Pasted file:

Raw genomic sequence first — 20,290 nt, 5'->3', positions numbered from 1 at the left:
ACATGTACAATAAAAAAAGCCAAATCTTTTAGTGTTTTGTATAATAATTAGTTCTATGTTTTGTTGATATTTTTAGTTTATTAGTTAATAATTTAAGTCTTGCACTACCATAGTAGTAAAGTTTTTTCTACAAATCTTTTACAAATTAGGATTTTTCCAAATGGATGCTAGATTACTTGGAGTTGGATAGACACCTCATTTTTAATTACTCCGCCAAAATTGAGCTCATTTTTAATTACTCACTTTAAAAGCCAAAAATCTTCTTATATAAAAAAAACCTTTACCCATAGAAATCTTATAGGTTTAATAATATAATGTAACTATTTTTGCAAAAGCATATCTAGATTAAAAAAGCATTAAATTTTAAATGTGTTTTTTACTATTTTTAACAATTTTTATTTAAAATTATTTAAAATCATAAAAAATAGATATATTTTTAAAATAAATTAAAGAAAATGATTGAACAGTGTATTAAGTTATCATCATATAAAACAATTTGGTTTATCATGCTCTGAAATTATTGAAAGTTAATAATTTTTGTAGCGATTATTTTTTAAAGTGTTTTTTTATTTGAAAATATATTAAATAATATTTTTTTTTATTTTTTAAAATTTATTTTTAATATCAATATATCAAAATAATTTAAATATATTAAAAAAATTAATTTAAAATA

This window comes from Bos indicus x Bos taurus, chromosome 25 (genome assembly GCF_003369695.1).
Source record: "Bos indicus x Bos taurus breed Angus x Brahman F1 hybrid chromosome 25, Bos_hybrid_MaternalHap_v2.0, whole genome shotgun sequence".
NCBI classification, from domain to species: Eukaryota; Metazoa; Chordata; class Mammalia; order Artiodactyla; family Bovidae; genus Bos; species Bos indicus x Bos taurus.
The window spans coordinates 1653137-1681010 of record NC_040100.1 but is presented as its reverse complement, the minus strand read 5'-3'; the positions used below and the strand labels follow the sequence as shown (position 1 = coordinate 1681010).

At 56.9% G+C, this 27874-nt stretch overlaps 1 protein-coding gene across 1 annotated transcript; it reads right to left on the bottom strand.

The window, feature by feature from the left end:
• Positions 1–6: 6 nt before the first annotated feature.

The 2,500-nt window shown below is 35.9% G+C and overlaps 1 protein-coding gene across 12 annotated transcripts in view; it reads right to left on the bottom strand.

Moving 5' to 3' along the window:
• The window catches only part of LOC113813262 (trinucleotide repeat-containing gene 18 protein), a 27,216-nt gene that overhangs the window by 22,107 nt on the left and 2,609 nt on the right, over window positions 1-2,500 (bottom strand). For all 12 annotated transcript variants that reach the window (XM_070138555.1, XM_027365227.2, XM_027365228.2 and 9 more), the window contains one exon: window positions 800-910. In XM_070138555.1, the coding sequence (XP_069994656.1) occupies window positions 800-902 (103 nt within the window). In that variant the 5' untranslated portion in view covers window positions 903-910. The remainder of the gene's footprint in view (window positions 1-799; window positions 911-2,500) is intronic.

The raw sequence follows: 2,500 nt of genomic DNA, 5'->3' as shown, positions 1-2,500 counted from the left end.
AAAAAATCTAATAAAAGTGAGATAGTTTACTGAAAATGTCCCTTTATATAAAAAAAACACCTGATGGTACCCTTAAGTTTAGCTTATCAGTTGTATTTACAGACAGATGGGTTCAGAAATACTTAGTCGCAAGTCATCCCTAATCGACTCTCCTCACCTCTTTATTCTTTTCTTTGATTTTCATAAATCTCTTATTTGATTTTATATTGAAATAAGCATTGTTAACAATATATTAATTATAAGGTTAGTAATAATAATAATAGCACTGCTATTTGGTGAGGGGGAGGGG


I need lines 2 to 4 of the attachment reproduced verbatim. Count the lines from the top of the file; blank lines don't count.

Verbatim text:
ACATGTACAATAAAAAAAGCCAAATCTTTTAGTGTTTTGTATAATAATTAGTTCTATGTTTTGTTGATATTTTTAGTTTATTAGTTAATAATTTAAGTCTTGCACTACCATAGTAGTAAAGTTTTTTCTACAAATCTTTTACAAATTAGGATTTTTCCAAATGGATGCTAGATTACTTGGAGTTGGATAGACACCTCATTTTTAATTACTCCGCCAAAATTGAGCTCATTTTTAATTACTCACTTTAAAAGCCAAAAATCTTCTTATATAAAAAAAACCTTTACCCATAGAAATCTTATAGGTTTAATAATATAATGTAACTATTTTTGCAAAAGCATATCTAGATTAAAAAAGCATTAAATTTTAAATGTGTTTTTTACTATTTTTAACAATTTTTATTTAAAATTATTTAAAATCATAAAAAATAGATATATTTTTAAAATAAATTAAAGAAAATGATTGAACAGTGTATTAAGTTATCATCATATAAAACAATTTGGTTTATCATGCTCTGAAATTATTGAAAGTTAATAATTTTTGTAGCGATTATTTTTTAAAGTGTTTTTTTATTTGAAAATATATTAAATAATATTTTTTTTTATTTTTTAAAATTTATTTTTAATATCAATATATCAAAATAATTTAAATATATTAAAAAAATTAATTTAAAATA

This window comes from Bos indicus x Bos taurus, chromosome 25 (genome assembly GCF_003369695.1).
Source record: "Bos indicus x Bos taurus breed Angus x Brahman F1 hybrid chromosome 25, Bos_hybrid_MaternalHap_v2.0, whole genome shotgun sequence".